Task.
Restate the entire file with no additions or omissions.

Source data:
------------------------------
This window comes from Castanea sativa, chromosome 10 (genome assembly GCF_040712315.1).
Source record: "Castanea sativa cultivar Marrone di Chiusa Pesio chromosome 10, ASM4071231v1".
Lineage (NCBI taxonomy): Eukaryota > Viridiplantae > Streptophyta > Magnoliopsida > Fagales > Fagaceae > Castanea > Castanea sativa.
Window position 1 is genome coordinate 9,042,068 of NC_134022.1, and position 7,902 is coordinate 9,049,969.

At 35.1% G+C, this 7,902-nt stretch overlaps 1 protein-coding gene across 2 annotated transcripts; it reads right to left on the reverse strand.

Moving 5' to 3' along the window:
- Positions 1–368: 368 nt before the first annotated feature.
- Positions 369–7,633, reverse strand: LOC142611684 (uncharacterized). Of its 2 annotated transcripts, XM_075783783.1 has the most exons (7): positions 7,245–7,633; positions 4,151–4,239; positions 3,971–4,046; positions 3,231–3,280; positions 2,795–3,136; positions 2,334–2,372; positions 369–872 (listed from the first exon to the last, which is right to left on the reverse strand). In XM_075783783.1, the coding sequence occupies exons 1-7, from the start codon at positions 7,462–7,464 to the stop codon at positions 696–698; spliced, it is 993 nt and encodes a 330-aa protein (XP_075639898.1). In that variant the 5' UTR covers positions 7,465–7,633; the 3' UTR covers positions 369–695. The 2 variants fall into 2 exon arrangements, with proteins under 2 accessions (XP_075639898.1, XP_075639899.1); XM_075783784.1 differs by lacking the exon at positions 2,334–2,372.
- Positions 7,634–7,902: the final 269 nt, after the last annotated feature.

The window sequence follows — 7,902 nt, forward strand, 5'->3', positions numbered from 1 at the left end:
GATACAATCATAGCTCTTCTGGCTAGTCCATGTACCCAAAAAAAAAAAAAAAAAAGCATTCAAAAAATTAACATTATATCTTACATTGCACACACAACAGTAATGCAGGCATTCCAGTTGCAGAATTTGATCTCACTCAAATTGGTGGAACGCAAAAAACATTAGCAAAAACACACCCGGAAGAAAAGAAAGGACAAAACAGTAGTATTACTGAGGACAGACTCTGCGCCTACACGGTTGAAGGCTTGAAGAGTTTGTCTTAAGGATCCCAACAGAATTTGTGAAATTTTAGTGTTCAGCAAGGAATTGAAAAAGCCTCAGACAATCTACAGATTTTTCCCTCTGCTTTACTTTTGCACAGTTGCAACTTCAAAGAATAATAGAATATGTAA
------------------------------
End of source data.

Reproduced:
This window comes from Castanea sativa, chromosome 10 (genome assembly GCF_040712315.1).
Source record: "Castanea sativa cultivar Marrone di Chiusa Pesio chromosome 10, ASM4071231v1".
Lineage (NCBI taxonomy): Eukaryota > Viridiplantae > Streptophyta > Magnoliopsida > Fagales > Fagaceae > Castanea > Castanea sativa.
Window position 1 is genome coordinate 9,042,068 of NC_134022.1, and position 7,902 is coordinate 9,049,969.

At 35.1% G+C, this 7,902-nt stretch overlaps 1 protein-coding gene across 2 annotated transcripts; it reads right to left on the reverse strand.

Moving 5' to 3' along the window:
- Positions 1–368: 368 nt before the first annotated feature.
- Positions 369–7,633, reverse strand: LOC142611684 (uncharacterized). Of its 2 annotated transcripts, XM_075783783.1 has the most exons (7): positions 7,245–7,633; positions 4,151–4,239; positions 3,971–4,046; positions 3,231–3,280; positions 2,795–3,136; positions 2,334–2,372; positions 369–872 (listed from the first exon to the last, which is right to left on the reverse strand). In XM_075783783.1, the coding sequence occupies exons 1-7, from the start codon at positions 7,462–7,464 to the stop codon at positions 696–698; spliced, it is 993 nt and encodes a 330-aa protein (XP_075639898.1). In that variant the 5' UTR covers positions 7,465–7,633; the 3' UTR covers positions 369–695. The 2 variants fall into 2 exon arrangements, with proteins under 2 accessions (XP_075639898.1, XP_075639899.1); XM_075783784.1 differs by lacking the exon at positions 2,334–2,372.
- Positions 7,634–7,902: the final 269 nt, after the last annotated feature.

The window sequence follows — 7,902 nt, forward strand, 5'->3', positions numbered from 1 at the left end:
GATACAATCATAGCTCTTCTGGCTAGTCCATGTACCCAAAAAAAAAAAAAAAAAAGCATTCAAAAAATTAACATTATATCTTACATTGCACACACAACAGTAATGCAGGCATTCCAGTTGCAGAATTTGATCTCACTCAAATTGGTGGAACGCAAAAAACATTAGCAAAAACACACCCGGAAGAAAAGAAAGGACAAAACAGTAGTATTACTGAGGACAGACTCTGCGCCTACACGGTTGAAGGCTTGAAGAGTTTGTCTTAAGGATCCCAACAGAATTTGTGAAATTTTAGTGTTCAGCAAGGAATTGAAAAAGCCTCAGACAATCTACAGATTTTTCCCTCTGCTTTACTTTTGCACAGTTGCAACTTCAAAGAATAATAGAATATGTAA